Restoration of Birmingham’s A.G. Gaston Motel, a “sacred” civil rights landmark, is underway

A.G. Gaston Motel
A.G. Gaston Motel
Odessa Woolfolk speaking at the announcement of the restoration of A.G. Gaston Hotel. Photo by Jon Eastwood for Bham Now

Today, the city of Birmingham announced it is restoring one of the civil rights movement’s most treasured landmarks – the A.G. Gaston Motel.

A.G. Gaston Motel Civil Rights landmark
A.G Gaston Motel signage. City of Birmingham announced it will be restoring the iconic Civil Rights landmark. Photo by Jon Eastwood for Bham Now

The motel, which served as a meeting place for civil rights activists, including the Rev. Martin Luther King Jr. in 1963, is part of the Birmingham Civil Rights National Monument.

“We are investing in this project because this is the site of freedom – a freedom that changed our city, our nation, our world,” Mayor Randall Woodfin said during a news conference in the courtyard of the 32-room motel. “The A. G. Gaston motel will continue to stand as a symbol of change.”

Birmingham Mayor Randall Woodfin addressing the news conference about restoration of the A.G. Gaston Motel in front of Room 30. Photo by Jon Eastwood for Bham Now

According to the city, the restoration of the motel, which closed in the late 1970s, will be done in phases. The current phase will involve an assessment of the 65-year-old motel. Once the assessment, known as a “mock-up,” is completed in June, exterior renovation will begin. The whole project is scheduled to be completed in 2021.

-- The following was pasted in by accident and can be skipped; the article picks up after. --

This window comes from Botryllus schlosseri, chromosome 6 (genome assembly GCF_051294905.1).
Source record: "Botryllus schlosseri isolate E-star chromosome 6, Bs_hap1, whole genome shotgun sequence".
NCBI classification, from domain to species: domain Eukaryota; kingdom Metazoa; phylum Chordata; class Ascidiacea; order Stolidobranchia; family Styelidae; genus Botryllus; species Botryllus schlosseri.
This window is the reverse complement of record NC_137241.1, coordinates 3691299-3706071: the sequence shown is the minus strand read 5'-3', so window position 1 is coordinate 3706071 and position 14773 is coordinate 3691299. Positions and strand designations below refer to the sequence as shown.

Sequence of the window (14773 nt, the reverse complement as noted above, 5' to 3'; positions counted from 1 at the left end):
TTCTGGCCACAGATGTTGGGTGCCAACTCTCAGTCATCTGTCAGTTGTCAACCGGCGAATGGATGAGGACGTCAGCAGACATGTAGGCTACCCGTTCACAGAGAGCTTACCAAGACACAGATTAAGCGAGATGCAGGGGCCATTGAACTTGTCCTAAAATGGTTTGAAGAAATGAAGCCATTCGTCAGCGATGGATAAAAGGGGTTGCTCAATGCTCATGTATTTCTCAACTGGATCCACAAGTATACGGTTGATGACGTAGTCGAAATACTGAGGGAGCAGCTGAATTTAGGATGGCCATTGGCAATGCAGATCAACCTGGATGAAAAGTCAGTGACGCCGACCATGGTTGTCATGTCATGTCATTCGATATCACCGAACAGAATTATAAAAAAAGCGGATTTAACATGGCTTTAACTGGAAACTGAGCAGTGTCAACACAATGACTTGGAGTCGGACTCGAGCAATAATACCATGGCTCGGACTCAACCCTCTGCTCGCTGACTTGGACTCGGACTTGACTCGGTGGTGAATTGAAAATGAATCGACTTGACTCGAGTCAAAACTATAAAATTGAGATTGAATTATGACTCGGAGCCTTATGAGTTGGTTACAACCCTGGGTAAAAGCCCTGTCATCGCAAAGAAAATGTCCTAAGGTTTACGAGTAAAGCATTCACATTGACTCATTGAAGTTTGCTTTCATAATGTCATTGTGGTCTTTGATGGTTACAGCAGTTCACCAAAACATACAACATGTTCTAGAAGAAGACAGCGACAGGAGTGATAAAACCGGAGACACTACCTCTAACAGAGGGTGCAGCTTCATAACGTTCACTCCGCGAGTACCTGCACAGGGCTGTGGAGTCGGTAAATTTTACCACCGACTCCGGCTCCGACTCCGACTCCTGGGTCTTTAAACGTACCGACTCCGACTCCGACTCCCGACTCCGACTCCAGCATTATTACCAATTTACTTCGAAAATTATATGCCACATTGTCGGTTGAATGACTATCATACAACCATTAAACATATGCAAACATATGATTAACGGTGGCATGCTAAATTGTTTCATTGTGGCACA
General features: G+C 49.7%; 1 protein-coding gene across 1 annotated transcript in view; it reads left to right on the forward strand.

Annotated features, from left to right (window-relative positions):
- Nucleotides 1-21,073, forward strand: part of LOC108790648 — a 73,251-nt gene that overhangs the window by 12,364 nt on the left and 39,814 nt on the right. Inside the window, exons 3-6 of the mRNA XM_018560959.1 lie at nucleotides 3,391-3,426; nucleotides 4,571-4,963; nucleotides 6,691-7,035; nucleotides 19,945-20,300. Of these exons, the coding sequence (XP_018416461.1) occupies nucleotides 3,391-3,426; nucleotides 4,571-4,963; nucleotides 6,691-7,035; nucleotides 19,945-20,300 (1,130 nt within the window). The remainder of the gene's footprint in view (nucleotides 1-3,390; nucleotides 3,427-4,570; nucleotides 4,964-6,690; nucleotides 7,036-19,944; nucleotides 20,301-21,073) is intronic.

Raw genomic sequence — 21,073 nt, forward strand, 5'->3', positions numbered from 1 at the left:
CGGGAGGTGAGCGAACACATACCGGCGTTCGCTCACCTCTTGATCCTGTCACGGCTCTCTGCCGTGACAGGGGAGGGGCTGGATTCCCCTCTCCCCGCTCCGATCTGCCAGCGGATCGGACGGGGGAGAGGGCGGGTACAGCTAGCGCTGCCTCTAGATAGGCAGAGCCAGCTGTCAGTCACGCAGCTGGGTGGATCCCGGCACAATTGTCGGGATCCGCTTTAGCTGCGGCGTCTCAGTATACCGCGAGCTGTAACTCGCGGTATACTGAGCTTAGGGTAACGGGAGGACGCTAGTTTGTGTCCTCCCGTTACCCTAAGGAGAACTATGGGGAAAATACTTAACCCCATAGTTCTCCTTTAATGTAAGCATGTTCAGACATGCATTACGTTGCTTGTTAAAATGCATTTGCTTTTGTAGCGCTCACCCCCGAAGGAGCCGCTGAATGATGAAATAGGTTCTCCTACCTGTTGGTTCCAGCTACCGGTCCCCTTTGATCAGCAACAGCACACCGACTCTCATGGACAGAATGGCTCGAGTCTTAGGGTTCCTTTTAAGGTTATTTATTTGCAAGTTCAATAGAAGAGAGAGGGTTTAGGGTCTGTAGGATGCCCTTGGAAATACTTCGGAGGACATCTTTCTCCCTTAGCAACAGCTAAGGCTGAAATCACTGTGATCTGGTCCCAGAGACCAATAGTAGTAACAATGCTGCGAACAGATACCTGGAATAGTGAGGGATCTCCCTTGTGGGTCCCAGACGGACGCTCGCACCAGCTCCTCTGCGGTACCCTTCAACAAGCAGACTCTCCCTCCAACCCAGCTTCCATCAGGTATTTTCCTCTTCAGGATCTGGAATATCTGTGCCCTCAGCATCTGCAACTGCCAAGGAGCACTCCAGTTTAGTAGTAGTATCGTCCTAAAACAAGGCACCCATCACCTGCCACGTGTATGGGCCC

Room 30

Civil Rights - Room 30
Room 30. Place where Civil Rights leaders planned the protests. Photo by Jon Eastwood for Bham Now

Renowned Birmingham businessman A. G. Gaston opened the motel on July 1, 1954 and it quickly became one of the city’s main black establishments. Gaston frequently opened the motel’s guest rooms to civil rights activists, with Room 30 becoming Rev. King’s “war room” in the spring of 1963. It was in that room where King decided to defy a court injunction and be jailed alongside local protesters — a move that led to his famous “Letter from Birmingham Jail.”

In May of 1963, days after a confrontation and truce with Public Safety Commissioner Bull Connor, a bomb was detonated beneath Room 30, greatly damaging the motel. The motel closed in the late 1970s.

Sacred Ground

Odessa Woolfolk speaking at the A.G. Gaston Motel news conference. Photo by Pat Byington for Bham Now

“This is sacred ground as my friend David Vann (Birmingham mayor in the 1970s) and Fred Shuttlesworth said,” added Odessa Woolfolk, founding board chair of the Birmingham Civil Rights Institute.  “When people come here, Mr. Mayor, we are going to reminisce about the past, but that is only because the past is a springboard for a greater future for future generations.”

Memories Sought

Because the motel is near and dear to many, Mayor Woodfin is calling on people to send to the city their  memories of the A.G. Gaston Motel. Between March 27 and May 15, 2019, people may submit their memories, phone number and/or photos of their time at the motel to gastonstories@birminghamal.gov. No memory is too big or too small.

A National Monument

In January 2017, President Barack Obama designated the Birmingham Civil Rights District as a national monument. Since that time, the National Park Service has maintained a partnership with the City of Birmingham to restore the A.G. Gaston motel to its appearance during the Birmingham civil rights campaign of spring 1963.

The announcement today, set restoration plans into motion.

Author: Pat Byington

Longtime conservationist. Former Executive Director at the Alabama Environmental Council and Wild South. Publisher of the Bama Environmental News for more than 18 years. Career highlights include playing an active role in the creation of Alabama's Forever Wild program, Little River Canyon National Preserve, Dugger Mountain Wilderness, preservation of special places throughout the East through the Wilderness Society and the strengthening (making more stringent) the state of Alabama's cancer risk and mercury standards.